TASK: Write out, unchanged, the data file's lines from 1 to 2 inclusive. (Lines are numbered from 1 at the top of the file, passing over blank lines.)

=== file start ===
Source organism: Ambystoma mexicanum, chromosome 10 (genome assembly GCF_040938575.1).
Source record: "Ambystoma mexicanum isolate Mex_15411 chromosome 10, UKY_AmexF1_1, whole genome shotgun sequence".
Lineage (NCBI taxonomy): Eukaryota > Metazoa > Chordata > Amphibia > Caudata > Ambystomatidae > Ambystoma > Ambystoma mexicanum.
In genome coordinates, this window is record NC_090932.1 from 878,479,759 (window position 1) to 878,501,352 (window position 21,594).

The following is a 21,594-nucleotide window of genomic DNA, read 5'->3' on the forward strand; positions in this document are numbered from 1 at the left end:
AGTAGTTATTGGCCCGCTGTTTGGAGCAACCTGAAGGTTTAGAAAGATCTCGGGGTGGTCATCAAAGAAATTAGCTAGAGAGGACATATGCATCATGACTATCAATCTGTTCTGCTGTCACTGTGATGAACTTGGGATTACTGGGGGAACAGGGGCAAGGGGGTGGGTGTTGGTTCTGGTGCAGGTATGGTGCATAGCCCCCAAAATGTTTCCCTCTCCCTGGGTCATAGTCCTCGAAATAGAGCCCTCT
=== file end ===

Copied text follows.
Source organism: Ambystoma mexicanum, chromosome 10 (genome assembly GCF_040938575.1).
Source record: "Ambystoma mexicanum isolate Mex_15411 chromosome 10, UKY_AmexF1_1, whole genome shotgun sequence".